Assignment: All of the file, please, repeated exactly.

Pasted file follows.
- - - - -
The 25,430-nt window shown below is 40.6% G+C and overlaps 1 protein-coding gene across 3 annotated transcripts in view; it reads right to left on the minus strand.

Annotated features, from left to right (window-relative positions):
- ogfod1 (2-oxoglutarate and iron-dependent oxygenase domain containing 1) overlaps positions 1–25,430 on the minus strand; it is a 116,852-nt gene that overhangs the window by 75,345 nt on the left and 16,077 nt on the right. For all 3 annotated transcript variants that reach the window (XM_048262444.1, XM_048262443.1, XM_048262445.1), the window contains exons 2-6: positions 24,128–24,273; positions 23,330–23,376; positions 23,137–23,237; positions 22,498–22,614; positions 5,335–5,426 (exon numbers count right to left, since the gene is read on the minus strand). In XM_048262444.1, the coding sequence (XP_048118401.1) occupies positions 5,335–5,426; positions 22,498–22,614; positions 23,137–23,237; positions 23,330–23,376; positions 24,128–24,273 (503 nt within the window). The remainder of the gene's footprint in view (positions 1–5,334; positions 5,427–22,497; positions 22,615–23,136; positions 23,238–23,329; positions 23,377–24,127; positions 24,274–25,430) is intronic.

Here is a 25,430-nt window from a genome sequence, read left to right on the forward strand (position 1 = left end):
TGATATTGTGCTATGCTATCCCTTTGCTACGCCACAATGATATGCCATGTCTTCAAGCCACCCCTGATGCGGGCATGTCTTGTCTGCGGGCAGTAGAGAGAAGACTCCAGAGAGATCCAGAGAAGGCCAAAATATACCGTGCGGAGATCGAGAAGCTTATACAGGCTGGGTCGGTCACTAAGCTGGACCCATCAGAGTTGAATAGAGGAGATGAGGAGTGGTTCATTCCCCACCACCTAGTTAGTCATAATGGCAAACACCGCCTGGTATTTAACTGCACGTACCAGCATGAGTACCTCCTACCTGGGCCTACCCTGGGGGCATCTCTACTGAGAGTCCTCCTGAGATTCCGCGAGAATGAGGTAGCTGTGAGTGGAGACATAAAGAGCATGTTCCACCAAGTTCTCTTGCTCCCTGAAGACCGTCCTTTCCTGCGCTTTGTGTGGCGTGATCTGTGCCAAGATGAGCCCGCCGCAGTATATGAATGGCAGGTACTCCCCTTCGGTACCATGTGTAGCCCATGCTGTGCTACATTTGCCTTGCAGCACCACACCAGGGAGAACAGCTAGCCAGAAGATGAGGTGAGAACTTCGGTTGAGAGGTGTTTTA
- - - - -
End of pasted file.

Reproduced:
The 25,430-nt window shown below is 40.6% G+C and overlaps 1 protein-coding gene across 3 annotated transcripts in view; it reads right to left on the minus strand.

Annotated features, from left to right (window-relative positions):
- ogfod1 (2-oxoglutarate and iron-dependent oxygenase domain containing 1) overlaps positions 1–25,430 on the minus strand; it is a 116,852-nt gene that overhangs the window by 75,345 nt on the left and 16,077 nt on the right. For all 3 annotated transcript variants that reach the window (XM_048262444.1, XM_048262443.1, XM_048262445.1), the window contains exons 2-6: positions 24,128–24,273; positions 23,330–23,376; positions 23,137–23,237; positions 22,498–22,614; positions 5,335–5,426 (exon numbers count right to left, since the gene is read on the minus strand). In XM_048262444.1, the coding sequence (XP_048118401.1) occupies positions 5,335–5,426; positions 22,498–22,614; positions 23,137–23,237; positions 23,330–23,376; positions 24,128–24,273 (503 nt within the window). The remainder of the gene's footprint in view (positions 1–5,334; positions 5,427–22,497; positions 22,615–23,136; positions 23,238–23,329; positions 23,377–24,127; positions 24,274–25,430) is intronic.

Here is a 25,430-nt window from a genome sequence, read left to right on the forward strand (position 1 = left end):
TGATATTGTGCTATGCTATCCCTTTGCTACGCCACAATGATATGCCATGTCTTCAAGCCACCCCTGATGCGGGCATGTCTTGTCTGCGGGCAGTAGAGAGAAGACTCCAGAGAGATCCAGAGAAGGCCAAAATATACCGTGCGGAGATCGAGAAGCTTATACAGGCTGGGTCGGTCACTAAGCTGGACCCATCAGAGTTGAATAGAGGAGATGAGGAGTGGTTCATTCCCCACCACCTAGTTAGTCATAATGGCAAACACCGCCTGGTATTTAACTGCACGTACCAGCATGAGTACCTCCTACCTGGGCCTACCCTGGGGGCATCTCTACTGAGAGTCCTCCTGAGATTCCGCGAGAATGAGGTAGCTGTGAGTGGAGACATAAAGAGCATGTTCCACCAAGTTCTCTTGCTCCCTGAAGACCGTCCTTTCCTGCGCTTTGTGTGGCGTGATCTGTGCCAAGATGAGCCCGCCGCAGTATATGAATGGCAGGTACTCCCCTTCGGTACCATGTGTAGCCCATGCTGTGCTACATTTGCCTTGCAGCACCACACCAGGGAGAACAGCTAGCCAGAAGATGAGGTGAGAACTTCGGTTGAGAGGTGTTTTA